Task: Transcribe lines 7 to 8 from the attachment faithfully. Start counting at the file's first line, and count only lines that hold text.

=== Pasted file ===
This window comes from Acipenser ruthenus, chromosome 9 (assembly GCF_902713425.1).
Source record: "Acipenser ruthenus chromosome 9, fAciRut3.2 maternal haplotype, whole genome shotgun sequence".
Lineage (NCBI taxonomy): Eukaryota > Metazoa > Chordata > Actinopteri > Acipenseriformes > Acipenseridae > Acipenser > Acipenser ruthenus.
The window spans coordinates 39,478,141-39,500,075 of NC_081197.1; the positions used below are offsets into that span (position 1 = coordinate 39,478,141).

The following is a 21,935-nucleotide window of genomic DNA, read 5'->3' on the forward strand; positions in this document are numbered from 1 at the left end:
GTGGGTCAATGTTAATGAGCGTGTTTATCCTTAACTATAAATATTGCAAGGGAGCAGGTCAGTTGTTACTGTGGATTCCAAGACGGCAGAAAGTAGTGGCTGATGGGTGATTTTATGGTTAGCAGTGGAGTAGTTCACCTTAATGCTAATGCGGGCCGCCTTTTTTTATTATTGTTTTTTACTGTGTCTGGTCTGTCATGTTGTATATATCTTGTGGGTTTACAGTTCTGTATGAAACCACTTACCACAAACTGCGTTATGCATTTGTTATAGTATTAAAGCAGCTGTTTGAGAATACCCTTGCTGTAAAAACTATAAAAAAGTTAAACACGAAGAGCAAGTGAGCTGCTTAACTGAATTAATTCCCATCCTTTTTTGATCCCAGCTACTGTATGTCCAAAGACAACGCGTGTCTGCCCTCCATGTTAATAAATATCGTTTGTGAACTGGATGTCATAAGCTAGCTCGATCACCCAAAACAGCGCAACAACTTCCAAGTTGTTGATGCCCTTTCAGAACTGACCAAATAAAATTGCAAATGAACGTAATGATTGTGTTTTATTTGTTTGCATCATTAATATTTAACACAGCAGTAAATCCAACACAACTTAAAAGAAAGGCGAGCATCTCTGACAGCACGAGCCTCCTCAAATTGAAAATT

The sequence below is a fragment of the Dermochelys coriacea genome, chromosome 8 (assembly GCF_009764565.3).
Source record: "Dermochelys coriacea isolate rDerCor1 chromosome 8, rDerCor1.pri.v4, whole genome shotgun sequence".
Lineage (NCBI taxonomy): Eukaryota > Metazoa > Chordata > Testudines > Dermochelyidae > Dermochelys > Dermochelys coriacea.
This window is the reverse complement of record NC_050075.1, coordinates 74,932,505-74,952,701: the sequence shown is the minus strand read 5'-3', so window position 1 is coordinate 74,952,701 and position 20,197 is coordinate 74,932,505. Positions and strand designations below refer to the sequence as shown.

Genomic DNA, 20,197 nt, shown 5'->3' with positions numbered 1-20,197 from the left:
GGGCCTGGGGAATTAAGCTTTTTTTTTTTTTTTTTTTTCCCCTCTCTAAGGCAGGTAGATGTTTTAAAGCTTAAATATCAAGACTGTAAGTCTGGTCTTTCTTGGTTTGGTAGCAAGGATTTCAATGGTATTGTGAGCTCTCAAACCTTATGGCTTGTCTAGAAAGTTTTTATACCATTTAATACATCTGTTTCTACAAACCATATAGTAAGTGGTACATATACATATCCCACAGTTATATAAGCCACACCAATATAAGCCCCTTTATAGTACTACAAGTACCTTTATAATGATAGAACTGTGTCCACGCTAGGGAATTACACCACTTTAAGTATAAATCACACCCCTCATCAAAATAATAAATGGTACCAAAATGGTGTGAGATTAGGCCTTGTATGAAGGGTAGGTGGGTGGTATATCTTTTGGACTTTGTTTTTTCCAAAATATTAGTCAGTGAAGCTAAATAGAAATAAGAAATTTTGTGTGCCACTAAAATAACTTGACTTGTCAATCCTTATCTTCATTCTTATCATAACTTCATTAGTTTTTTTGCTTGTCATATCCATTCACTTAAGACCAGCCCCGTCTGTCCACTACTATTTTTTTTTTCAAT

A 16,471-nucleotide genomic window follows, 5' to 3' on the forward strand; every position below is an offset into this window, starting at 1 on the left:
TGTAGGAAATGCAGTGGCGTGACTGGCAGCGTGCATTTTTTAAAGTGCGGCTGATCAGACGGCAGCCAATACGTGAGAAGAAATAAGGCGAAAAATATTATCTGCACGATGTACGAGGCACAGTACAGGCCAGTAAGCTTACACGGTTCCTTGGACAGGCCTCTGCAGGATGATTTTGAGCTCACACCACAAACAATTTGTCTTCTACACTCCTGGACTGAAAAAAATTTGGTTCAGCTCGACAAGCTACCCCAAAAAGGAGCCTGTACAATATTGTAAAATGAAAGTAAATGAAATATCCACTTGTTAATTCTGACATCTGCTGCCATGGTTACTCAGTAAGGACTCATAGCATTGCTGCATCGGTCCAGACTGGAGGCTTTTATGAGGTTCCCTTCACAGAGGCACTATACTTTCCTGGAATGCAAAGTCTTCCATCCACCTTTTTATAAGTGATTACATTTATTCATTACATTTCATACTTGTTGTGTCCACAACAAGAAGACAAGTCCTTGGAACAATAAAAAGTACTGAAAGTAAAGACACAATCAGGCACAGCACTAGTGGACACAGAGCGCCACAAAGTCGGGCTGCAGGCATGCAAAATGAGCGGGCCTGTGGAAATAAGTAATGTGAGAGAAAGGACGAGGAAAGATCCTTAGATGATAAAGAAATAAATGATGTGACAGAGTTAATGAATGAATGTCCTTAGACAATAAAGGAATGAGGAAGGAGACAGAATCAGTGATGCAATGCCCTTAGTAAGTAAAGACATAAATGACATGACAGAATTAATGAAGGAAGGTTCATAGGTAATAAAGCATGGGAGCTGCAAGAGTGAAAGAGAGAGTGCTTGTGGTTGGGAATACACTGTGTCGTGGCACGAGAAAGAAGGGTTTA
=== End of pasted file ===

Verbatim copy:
The sequence below is a fragment of the Dermochelys coriacea genome, chromosome 8 (assembly GCF_009764565.3).
Source record: "Dermochelys coriacea isolate rDerCor1 chromosome 8, rDerCor1.pri.v4, whole genome shotgun sequence".